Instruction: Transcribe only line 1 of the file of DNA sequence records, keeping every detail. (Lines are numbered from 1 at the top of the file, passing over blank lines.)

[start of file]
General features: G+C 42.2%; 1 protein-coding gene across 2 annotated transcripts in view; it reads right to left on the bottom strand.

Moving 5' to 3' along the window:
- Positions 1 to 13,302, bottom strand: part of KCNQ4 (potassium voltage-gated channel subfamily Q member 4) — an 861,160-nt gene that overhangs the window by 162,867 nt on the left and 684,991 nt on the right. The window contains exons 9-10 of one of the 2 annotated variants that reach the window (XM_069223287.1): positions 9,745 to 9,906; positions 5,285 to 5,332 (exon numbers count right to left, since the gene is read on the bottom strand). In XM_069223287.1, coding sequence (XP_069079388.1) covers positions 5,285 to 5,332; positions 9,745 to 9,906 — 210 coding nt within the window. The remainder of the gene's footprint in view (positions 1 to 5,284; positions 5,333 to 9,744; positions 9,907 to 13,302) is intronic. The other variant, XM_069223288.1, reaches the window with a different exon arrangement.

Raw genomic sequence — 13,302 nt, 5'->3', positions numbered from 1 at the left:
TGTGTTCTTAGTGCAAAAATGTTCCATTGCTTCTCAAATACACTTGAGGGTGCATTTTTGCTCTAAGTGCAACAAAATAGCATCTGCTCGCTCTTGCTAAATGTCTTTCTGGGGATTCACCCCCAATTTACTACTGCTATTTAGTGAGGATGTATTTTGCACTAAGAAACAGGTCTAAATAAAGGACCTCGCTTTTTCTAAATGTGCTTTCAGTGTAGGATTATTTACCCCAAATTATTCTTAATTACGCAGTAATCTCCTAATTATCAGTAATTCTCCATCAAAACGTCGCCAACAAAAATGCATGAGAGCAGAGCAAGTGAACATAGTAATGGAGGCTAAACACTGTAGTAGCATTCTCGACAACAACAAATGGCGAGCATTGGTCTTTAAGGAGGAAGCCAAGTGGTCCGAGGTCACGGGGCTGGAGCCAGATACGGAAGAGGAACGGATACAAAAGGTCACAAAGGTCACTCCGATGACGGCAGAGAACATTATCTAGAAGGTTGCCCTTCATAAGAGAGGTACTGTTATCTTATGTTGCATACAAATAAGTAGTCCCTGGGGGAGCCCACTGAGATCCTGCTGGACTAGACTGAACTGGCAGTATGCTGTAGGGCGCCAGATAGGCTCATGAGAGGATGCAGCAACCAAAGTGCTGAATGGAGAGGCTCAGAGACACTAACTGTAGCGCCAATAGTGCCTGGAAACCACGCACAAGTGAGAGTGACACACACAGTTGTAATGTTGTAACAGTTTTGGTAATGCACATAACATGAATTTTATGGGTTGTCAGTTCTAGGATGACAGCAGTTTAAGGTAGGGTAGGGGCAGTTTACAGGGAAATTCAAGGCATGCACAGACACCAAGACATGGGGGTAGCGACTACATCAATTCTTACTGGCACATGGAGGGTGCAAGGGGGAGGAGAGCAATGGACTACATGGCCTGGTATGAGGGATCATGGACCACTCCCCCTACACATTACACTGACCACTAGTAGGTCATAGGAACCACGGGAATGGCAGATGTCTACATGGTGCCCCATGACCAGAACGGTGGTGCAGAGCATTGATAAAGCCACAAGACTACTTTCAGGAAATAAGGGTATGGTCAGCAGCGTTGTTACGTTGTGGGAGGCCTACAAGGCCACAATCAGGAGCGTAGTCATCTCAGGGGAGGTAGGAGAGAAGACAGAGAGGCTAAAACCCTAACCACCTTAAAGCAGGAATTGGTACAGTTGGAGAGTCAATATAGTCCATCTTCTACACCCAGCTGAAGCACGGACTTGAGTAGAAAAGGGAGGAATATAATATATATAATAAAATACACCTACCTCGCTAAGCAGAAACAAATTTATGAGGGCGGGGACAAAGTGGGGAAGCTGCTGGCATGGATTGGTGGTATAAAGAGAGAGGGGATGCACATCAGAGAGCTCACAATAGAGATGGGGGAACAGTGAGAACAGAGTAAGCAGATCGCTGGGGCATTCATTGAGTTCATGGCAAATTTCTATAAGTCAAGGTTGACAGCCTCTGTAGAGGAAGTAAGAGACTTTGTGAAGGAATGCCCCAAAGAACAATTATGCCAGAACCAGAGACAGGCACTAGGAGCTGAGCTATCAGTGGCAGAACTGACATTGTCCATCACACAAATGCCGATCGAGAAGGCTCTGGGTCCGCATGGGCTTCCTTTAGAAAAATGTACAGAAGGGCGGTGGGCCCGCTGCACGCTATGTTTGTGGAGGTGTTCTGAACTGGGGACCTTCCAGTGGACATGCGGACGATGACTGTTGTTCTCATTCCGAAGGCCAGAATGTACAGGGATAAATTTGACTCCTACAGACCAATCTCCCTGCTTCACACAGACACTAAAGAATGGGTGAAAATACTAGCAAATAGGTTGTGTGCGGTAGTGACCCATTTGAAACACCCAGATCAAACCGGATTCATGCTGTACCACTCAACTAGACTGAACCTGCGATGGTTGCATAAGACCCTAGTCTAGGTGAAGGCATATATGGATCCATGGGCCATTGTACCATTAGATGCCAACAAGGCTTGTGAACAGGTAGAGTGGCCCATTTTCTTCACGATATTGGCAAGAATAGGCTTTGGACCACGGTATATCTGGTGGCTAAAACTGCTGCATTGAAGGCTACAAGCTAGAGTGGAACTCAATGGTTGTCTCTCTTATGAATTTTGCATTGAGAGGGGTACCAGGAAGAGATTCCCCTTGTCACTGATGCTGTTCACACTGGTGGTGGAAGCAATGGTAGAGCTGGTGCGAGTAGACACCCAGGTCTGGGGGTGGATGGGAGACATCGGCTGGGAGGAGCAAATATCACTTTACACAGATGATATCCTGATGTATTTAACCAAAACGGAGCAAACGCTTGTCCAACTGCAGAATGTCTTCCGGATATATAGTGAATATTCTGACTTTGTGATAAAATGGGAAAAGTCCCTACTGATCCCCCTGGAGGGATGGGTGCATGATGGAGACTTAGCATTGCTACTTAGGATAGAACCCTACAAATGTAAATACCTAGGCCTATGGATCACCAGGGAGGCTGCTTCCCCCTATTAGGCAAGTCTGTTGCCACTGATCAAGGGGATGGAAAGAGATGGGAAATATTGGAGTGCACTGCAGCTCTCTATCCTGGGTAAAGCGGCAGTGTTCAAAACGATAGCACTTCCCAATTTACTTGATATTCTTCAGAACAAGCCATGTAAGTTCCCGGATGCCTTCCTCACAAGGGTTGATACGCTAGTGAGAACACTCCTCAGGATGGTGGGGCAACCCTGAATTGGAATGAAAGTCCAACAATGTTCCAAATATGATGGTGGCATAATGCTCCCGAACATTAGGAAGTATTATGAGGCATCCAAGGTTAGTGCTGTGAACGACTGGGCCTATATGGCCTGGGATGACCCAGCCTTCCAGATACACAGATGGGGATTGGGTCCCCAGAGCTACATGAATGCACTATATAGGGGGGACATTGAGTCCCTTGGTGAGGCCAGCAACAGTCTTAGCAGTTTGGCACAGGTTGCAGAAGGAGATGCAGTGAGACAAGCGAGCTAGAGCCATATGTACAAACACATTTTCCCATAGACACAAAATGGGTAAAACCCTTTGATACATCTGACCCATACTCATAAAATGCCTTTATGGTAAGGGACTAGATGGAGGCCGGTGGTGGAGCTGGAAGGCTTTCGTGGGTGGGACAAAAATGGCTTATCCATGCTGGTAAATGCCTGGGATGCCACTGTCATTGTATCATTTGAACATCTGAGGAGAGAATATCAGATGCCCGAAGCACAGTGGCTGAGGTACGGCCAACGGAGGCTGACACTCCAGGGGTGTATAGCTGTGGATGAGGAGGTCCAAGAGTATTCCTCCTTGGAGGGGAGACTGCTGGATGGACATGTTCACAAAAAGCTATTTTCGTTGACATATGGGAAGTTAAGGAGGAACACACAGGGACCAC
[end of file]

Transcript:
General features: G+C 42.2%; 1 protein-coding gene across 2 annotated transcripts in view; it reads right to left on the bottom strand.